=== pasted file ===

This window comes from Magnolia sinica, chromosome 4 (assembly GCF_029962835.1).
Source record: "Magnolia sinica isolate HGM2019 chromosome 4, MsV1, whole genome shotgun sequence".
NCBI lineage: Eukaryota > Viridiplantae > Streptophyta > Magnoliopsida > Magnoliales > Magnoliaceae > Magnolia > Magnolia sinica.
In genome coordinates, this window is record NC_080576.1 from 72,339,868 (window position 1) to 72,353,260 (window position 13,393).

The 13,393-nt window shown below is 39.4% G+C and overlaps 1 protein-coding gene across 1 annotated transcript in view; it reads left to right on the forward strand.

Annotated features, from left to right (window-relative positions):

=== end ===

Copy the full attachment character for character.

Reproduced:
This window comes from Magnolia sinica, chromosome 4 (assembly GCF_029962835.1).
Source record: "Magnolia sinica isolate HGM2019 chromosome 4, MsV1, whole genome shotgun sequence".
NCBI lineage: Eukaryota > Viridiplantae > Streptophyta > Magnoliopsida > Magnoliales > Magnoliaceae > Magnolia > Magnolia sinica.
In genome coordinates, this window is record NC_080576.1 from 72,339,868 (window position 1) to 72,353,260 (window position 13,393).

The 13,393-nt window shown below is 39.4% G+C and overlaps 1 protein-coding gene across 1 annotated transcript in view; it reads left to right on the forward strand.

Annotated features, from left to right (window-relative positions):